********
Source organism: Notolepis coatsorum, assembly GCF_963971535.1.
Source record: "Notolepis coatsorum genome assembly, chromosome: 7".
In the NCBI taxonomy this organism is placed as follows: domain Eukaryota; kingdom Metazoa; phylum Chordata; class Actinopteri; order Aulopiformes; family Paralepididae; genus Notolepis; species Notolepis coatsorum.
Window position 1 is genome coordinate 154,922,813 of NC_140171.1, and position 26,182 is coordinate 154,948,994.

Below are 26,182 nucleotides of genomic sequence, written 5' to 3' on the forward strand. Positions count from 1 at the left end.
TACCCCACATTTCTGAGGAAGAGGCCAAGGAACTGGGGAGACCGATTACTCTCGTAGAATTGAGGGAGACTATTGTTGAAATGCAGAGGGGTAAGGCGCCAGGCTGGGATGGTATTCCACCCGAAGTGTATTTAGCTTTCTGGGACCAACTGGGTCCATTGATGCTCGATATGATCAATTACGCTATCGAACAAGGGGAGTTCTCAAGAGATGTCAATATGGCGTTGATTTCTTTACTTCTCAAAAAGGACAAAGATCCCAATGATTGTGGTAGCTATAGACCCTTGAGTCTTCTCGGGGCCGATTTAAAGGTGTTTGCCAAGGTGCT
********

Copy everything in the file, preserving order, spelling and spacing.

Source organism: Notolepis coatsorum, assembly GCF_963971535.1.
Source record: "Notolepis coatsorum genome assembly, chromosome: 7".
In the NCBI taxonomy this organism is placed as follows: domain Eukaryota; kingdom Metazoa; phylum Chordata; class Actinopteri; order Aulopiformes; family Paralepididae; genus Notolepis; species Notolepis coatsorum.
Window position 1 is genome coordinate 154,922,813 of NC_140171.1, and position 26,182 is coordinate 154,948,994.

Below are 26,182 nucleotides of genomic sequence, written 5' to 3' on the forward strand. Positions count from 1 at the left end.
TACCCCACATTTCTGAGGAAGAGGCCAAGGAACTGGGGAGACCGATTACTCTCGTAGAATTGAGGGAGACTATTGTTGAAATGCAGAGGGGTAAGGCGCCAGGCTGGGATGGTATTCCACCCGAAGTGTATTTAGCTTTCTGGGACCAACTGGGTCCATTGATGCTCGATATGATCAATTACGCTATCGAACAAGGGGAGTTCTCAAGAGATGTCAATATGGCGTTGATTTCTTTACTTCTCAAAAAGGACAAAGATCCCAATGATTGTGGTAGCTATAGACCCTTGAGTCTTCTCGGGGCCGATTTAAAGGTGTTTGCCAAGGTGCT